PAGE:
I own you:
I don't need to buy love;
You're a slave to my love.
In every way, you're mine.

Elwin sings these words with a surprising intensity. I am also struck by how well he sings the higher notes. He has some of the smoothness that I associate with his friend Jack Plant, but Elwin’s voice is less stylized and thus potentially more relatable. I have to admit that the first time I heard his voice, I thought he sounded like a bemused Sunday school teacher, but here he proves that he can evoke a sense of romantic passion and make it sound genuine.

One cannot write about “You’re Mine, You” without mentioning Al Bowlly’s recording of it with Ray Noble and His Orchestra. There is not much reason to think of Elwin’s version as having influenced Al Bowlly; the latter is unlikely to have heard it before recording the song himself. I find absolutely nothing lacking in Al Bowlly’s rendition of “You’re Mine, You”; it is one of his best songs. I think it is therefore great praise to say that, compared to Bowlly, Elwin holds his own. We know that Elwin himself had the highest regard for Bowlly’s talent and praised him publicly in the most admirable terms.[1]Maurice Elwin, “We Should Not Let Al Bowlly Go!” Rhythm, October 1934. Many thanks to Terry Brown for sharing this article with me.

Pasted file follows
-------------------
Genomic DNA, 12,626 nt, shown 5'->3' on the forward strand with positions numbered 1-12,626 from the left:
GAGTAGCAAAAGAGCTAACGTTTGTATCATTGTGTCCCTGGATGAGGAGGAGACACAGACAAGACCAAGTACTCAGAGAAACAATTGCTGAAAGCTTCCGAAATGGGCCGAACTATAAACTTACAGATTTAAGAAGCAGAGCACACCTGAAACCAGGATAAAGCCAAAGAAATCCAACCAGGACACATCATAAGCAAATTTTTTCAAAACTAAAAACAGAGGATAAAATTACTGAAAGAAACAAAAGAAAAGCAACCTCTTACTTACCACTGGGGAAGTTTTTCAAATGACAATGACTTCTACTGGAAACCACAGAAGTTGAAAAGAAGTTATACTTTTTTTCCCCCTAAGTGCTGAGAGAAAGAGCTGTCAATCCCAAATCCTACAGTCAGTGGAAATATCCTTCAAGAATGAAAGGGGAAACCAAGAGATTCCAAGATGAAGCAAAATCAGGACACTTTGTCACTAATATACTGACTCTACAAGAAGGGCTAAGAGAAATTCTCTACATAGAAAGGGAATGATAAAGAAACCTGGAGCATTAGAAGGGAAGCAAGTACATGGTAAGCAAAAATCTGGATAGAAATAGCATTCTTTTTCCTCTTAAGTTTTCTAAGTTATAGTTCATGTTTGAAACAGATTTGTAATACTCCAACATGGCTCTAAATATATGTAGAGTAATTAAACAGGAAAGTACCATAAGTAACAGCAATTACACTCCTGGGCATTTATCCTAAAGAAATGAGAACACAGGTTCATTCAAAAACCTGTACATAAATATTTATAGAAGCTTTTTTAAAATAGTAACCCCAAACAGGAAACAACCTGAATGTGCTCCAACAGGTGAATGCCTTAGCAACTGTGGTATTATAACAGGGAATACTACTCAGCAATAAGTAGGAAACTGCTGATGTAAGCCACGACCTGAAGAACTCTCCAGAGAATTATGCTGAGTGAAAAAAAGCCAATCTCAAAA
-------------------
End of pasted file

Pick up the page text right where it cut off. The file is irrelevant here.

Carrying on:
“You’re Mine, You” was recorded in America in 1933 by Gertrude Niesen and by Guy Lombardo and His Royal Canadians (v. Carmen Lombardo). In Britain, in addition to the Ray Noble/Al Bowlly recording, versions were made by Howard Flynn and His Orchestra (v. Bobby Sanders), Jack Hylton and His Orchestra (v. Pat O’Malley), and Syd Lipton’s New Grosvenor House Band (v. Cyril Grantham).

References

References
1 Maurice Elwin, “We Should Not Let Al Bowlly Go!” Rhythm, October 1934. Many thanks to Terry Brown for sharing this article with me.

“Short an’ Sweet” (1927)

“Short an’ Sweet.” Words by Billy Tracey and Sam Ehrlich, music by Dan Dougherty (1926). Recorded in Studio B, Hayes, Middlesex on October 20, 1927 by the Devonshire Restaurant Dance Band under the musical direction of Bert Firman with vocalist Maurice Elwin. Zonophone 5033.

Personnel: Bert Firman-vn dir. Frank Guarente-another-t / ?Ben Oakley-tb / ?Arthur Lally-cl-as-bar / as / ?Bill Barton-ts / John Firman-p-cel / Jack Simmons-bj / ?Billy Bell-bb / Jack Trebble-d / Maurice Elwin-v

The Devonshire Restaurant Dance Band (dir. Bert Firman; v. Maurice Elwin)